“Meanwhile Back At The Ranch” is also a lot of fun. I dig that percussion, and Buck Owens’ vocal approach here has a strong rhythm of its own. It’s been a long time since I’ve heard someone say “Meanwhile back at the ranch.” Can we please revive that line? This song was also included on Country Singer’s Prayer, which was released in 2018. “Meanwhile Back At The Ranch” is followed by “You’re Gonna Love Yourself In The Morning,” an earnest love song in which a man promises he’ll treat the woman well. “You say you’d hate yourself in the morning ‘cause you’d wake up and I’d be gone/But if you give me just one more chance now, I could prove you wrong/You’re going to love yourself in the morning/Because I’m going to love you all night long/You’re going to love yourself in the morning/And every morning from now on.” Most women, it seems, have been mistreated by one man or another along the way. This is a song about the end of that for at least one person.

“Kiss An Angel Good Mornin’” is about smiling, and having people ask you why. The answer, of course, is simple: it’s waking up with someone you love. “You’ve got to kiss an angel good morning/And let her know you think about her when you’re gone/Kiss an angel good morning/And love her like the devil when you get back home.” This one was written by Ben Peters. Then “Great Expectations” is an unusual and delicious love song. Check out these lines: “The first time I saw you I thought I might/Have gotten you under my skin/For the more that I try to get rid of you/The more I just rub you in.” And I love that fiddle. The album concludes with “Pass Me By (If You’re Only Passing Through),” which was written by Hillman Hall. “I’m not going to be a stepping stone/Among the other hearts that you walked on/Lord, help me if I fall in love with you/Hey, pass me by if you’re only passing through.” No meaningless flings or temporary relations for this man. Ah, but in another sense, aren’t we all just passing through?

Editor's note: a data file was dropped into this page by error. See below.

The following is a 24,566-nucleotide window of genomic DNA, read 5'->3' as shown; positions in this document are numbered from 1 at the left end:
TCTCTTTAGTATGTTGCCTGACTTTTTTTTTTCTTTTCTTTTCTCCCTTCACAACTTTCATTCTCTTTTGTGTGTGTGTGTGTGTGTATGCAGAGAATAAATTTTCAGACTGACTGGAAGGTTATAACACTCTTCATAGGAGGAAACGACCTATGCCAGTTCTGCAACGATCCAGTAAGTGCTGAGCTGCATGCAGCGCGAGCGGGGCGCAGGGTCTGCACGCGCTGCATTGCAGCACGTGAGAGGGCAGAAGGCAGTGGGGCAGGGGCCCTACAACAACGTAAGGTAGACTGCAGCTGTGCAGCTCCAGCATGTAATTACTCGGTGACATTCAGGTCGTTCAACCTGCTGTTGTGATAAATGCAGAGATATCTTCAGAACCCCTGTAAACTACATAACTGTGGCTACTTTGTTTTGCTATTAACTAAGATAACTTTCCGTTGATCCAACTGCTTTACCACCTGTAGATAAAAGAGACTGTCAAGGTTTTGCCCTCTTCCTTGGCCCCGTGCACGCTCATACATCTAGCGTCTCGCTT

CD Track List

  1. (It’s A) Monsters’ Holiday
  2. Amazing Love
  3. On The Cover Of The Music City News
  4. I Love
  5. Stony Mountain West Virginia
  6. Meanwhile Back At The Ranch
  7. You’re Gonna Love Yourself In The Morning
  8. Kiss An Angel Good Mornin’
  9. Great Expectations
  10. Pass Me By (If You’re Only Passing Through)

This re-issue of (It’s A) Monsters’ Holiday is scheduled to be released on October 1, 2021 through Omnivore Recordings.

No comments:

Post a Comment